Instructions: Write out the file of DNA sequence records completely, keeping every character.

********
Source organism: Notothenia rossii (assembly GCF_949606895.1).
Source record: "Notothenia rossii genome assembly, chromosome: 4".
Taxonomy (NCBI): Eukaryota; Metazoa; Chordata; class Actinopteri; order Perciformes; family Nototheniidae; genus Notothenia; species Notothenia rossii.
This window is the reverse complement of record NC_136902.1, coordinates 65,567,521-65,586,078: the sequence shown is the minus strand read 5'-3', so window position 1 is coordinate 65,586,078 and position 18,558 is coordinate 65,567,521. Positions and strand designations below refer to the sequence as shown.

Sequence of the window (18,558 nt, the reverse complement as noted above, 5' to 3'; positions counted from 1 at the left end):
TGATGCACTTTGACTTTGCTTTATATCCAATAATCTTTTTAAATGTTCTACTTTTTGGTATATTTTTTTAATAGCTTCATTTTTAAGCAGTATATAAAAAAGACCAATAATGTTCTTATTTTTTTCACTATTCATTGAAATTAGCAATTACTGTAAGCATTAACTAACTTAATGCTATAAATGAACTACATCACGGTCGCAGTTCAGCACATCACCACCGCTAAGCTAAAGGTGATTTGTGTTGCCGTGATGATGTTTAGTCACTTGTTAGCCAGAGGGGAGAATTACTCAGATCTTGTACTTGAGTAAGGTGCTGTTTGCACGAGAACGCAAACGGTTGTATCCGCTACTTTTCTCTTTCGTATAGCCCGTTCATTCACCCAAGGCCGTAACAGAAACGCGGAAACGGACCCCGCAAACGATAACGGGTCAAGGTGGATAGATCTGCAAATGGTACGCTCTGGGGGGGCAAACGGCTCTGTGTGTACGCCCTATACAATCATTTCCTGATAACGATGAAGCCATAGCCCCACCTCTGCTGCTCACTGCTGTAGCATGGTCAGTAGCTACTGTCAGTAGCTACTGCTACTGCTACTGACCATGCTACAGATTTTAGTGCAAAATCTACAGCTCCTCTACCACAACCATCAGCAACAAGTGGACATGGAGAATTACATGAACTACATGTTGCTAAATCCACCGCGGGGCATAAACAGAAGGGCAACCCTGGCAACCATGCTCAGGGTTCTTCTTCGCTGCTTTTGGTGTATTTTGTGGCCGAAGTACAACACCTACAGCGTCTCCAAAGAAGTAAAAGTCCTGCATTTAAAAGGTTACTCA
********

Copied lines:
Source organism: Notothenia rossii (assembly GCF_949606895.1).
Source record: "Notothenia rossii genome assembly, chromosome: 4".
Taxonomy (NCBI): Eukaryota; Metazoa; Chordata; class Actinopteri; order Perciformes; family Nototheniidae; genus Notothenia; species Notothenia rossii.
This window is the reverse complement of record NC_136902.1, coordinates 65,567,521-65,586,078: the sequence shown is the minus strand read 5'-3', so window position 1 is coordinate 65,586,078 and position 18,558 is coordinate 65,567,521. Positions and strand designations below refer to the sequence as shown.

Sequence of the window (18,558 nt, the reverse complement as noted above, 5' to 3'; positions counted from 1 at the left end):
TGATGCACTTTGACTTTGCTTTATATCCAATAATCTTTTTAAATGTTCTACTTTTTGGTATATTTTTTTAATAGCTTCATTTTTAAGCAGTATATAAAAAAGACCAATAATGTTCTTATTTTTTTCACTATTCATTGAAATTAGCAATTACTGTAAGCATTAACTAACTTAATGCTATAAATGAACTACATCACGGTCGCAGTTCAGCACATCACCACCGCTAAGCTAAAGGTGATTTGTGTTGCCGTGATGATGTTTAGTCACTTGTTAGCCAGAGGGGAGAATTACTCAGATCTTGTACTTGAGTAAGGTGCTGTTTGCACGAGAACGCAAACGGTTGTATCCGCTACTTTTCTCTTTCGTATAGCCCGTTCATTCACCCAAGGCCGTAACAGAAACGCGGAAACGGACCCCGCAAACGATAACGGGTCAAGGTGGATAGATCTGCAAATGGTACGCTCTGGGGGGGCAAACGGCTCTGTGTGTACGCCCTATACAATCATTTCCTGATAACGATGAAGCCATAGCCCCACCTCTGCTGCTCACTGCTGTAGCATGGTCAGTAGCTACTGTCAGTAGCTACTGCTACTGCTACTGACCATGCTACAGATTTTAGTGCAAAATCTACAGCTCCTCTACCACAACCATCAGCAACAAGTGGACATGGAGAATTACATGAACTACATGTTGCTAAATCCACCGCGGGGCATAAACAGAAGGGCAACCCTGGCAACCATGCTCAGGGTTCTTCTTCGCTGCTTTTGGTGTATTTTGTGGCCGAAGTACAACACCTACAGCGTCTCCAAAGAAGTAAAAGTCCTGCATTTAAAAGGTTACTCA